“My exaggerations and lies made the story I was telling more interesting.”

“No one can be totally pure, so my little glances at things I shouldn’t watch don’t offend God. He knows I will fail.”

“What does it matter how we do church as long as people are excited and giving is good?”

“The worship song has very little true biblical content but it moves my emotions, so it must be ok.”

“I have to watch the latest raunchy TV show to be relevant to my unbelieving friends.”

“The preacher hardly uses the Bible but I sure feel good when I leave church on Sunday.”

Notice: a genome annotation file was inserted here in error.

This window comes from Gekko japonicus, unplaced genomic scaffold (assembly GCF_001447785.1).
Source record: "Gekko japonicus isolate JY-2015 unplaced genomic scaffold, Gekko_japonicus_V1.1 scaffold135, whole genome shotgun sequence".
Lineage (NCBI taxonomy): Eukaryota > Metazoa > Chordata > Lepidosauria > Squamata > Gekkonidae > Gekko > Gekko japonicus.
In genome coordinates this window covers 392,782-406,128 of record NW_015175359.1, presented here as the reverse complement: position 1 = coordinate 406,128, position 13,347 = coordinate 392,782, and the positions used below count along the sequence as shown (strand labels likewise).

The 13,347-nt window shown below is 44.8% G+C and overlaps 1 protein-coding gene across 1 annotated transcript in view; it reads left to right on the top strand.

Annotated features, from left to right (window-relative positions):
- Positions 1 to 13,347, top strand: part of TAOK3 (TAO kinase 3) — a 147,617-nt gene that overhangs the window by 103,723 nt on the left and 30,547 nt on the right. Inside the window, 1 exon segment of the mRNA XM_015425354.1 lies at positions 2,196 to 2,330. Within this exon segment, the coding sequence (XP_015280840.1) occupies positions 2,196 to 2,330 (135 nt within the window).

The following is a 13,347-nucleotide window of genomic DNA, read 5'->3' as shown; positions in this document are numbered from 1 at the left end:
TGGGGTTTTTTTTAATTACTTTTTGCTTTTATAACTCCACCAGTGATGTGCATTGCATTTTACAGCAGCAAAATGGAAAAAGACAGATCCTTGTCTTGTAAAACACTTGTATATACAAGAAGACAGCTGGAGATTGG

“We’ve got to live together before we get married so we can save extra money for our wedding.”

“I don’t need to read my Bible because I can just listen to Christian radio.”

“I don’t need to go to church because I can watch a great preacher online every week.”

“I can’t choose church over sports on Sundays for my kids because then they’ll miss out on scholarships.”

“I don’t need to gather with people to worship God. I have my church at the lake.”

Each of these quotes are examples of pragmatism trumping biblical truth. But many people in our culture would accept at least some of these things as reasonable or permissible courses of action. We must look to God not to what is comfortable or easy or socially acceptable. What would God have you to do? That is the question.

 

 

 

Behold Your God — Week Eleven Introduction

6 Aug